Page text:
I am in the process of catching people up with some early hikes and other encounters with nature that I thought people might find interesting as part of a "How It Began" series. Mostly this will describe specific hikes and perhaps some lessons learned along the way...if there are any. They are meant to be short and, perhaps helpful in some way to other hikers or fellow-travelers. I will post the dates of when I hiked a specific mountain since these are NOT posted at or near the date hiked.
JULY 24, 2021
I hiked Mount Roberts to test my back a bit before going on to other things. Previously I had done smaller mountains on my way to rehab and things had held up OK. Roberts was the first of the "52 With a View" list, which served as a bit of a motivator as well. I had actually climbed a few of them before--like Monadnock and the Moats--but this was the first time I was aware of the list (and the first after surgery) so it was the first I actually counted. My wife had been (and still is) climbing the mountains on the slightly larger "New Hampshire 48" 4,000 footers list. I am too now, I guess, but in the beginning--and still--I was/am attracted to the somewhat more accessible but still challenging list of New Hampshire mountains under 4,000 feet that always promise a view.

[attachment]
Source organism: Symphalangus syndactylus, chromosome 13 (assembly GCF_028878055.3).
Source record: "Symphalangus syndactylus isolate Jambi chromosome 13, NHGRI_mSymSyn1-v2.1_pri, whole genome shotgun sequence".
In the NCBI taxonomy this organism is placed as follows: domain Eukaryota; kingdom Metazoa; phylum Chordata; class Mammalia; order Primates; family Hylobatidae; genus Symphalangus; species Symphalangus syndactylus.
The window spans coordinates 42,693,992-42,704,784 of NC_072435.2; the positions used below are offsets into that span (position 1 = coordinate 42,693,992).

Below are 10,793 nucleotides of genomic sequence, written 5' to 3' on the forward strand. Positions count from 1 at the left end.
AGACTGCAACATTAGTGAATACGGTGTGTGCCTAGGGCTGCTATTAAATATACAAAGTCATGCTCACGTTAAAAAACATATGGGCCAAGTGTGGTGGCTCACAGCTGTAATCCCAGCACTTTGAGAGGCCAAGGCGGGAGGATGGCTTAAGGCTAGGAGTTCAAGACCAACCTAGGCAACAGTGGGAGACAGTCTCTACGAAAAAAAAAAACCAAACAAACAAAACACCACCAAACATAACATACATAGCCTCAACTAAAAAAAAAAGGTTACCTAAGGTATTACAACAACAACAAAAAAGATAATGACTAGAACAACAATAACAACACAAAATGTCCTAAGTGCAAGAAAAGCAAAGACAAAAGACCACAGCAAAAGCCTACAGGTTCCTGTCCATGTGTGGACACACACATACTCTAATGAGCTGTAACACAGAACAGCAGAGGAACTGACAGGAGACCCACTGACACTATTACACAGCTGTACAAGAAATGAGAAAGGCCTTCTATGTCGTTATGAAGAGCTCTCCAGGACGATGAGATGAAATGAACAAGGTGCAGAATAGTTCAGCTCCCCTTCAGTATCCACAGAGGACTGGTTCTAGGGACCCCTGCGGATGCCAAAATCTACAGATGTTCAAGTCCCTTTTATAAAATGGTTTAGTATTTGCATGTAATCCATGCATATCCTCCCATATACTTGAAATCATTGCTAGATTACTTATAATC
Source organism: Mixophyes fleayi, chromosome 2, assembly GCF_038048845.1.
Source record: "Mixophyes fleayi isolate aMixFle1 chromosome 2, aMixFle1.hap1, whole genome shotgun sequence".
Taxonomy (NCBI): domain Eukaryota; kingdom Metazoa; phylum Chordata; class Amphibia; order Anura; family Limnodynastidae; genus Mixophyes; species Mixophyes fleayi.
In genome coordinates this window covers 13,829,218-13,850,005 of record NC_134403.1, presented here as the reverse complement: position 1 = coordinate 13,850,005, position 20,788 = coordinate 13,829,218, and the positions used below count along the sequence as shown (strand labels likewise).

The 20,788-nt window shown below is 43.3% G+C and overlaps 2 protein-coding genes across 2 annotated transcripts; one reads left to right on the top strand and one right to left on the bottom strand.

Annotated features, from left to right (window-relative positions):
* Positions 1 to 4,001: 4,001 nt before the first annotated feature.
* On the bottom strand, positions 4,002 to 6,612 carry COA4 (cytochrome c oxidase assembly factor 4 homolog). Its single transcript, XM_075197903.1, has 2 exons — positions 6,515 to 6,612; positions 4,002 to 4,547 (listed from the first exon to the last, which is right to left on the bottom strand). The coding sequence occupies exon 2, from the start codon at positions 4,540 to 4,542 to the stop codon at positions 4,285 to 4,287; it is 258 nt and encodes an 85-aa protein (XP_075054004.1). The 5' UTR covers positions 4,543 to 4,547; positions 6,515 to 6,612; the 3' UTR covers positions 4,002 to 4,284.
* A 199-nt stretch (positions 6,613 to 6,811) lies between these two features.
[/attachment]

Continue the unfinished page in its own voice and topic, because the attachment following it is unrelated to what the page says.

A rather popular mid-sized mountain for NH, Roberts is 5.2 miles round trip with about 1,400 feet of elevation gain. The actual mountain is 2,584 feet tall, so fairly substantial with some guaranteed (by the list) views. Parking is also easy, and can be found at "Castle in The Clouds" which is not a castle, but a park located in Moultonborough. The hike, itself, is fairly straightforward although finding the trailhead can be a bit of a challenge. We ended up starting on the way to Mount Shaw but were set right by a local. I remember the grade feeling steep but doable. I may not have found it so rough today but, as I said, it was the first relatively substantial hike I took for my rehab. There were a few views on the way and a nice ledgey area to sit for a while. I remember being pleased to get to the top but a bit deflated when I realized that the group coming up behind us also trucked along some lawn chairs for a picnic. Aspirations right?
All told it was a good trip and I highly recommend it. The few other hikers were well behaved and we all gave each other space. The way up was manageable and the view was worthwhile. I had no profound revelations while I was up there but, still...worth doing again.
I am a full-time pastor in a small, progressive church in Massachusetts. This blog is about the non-church things I do to find spiritual sustenance.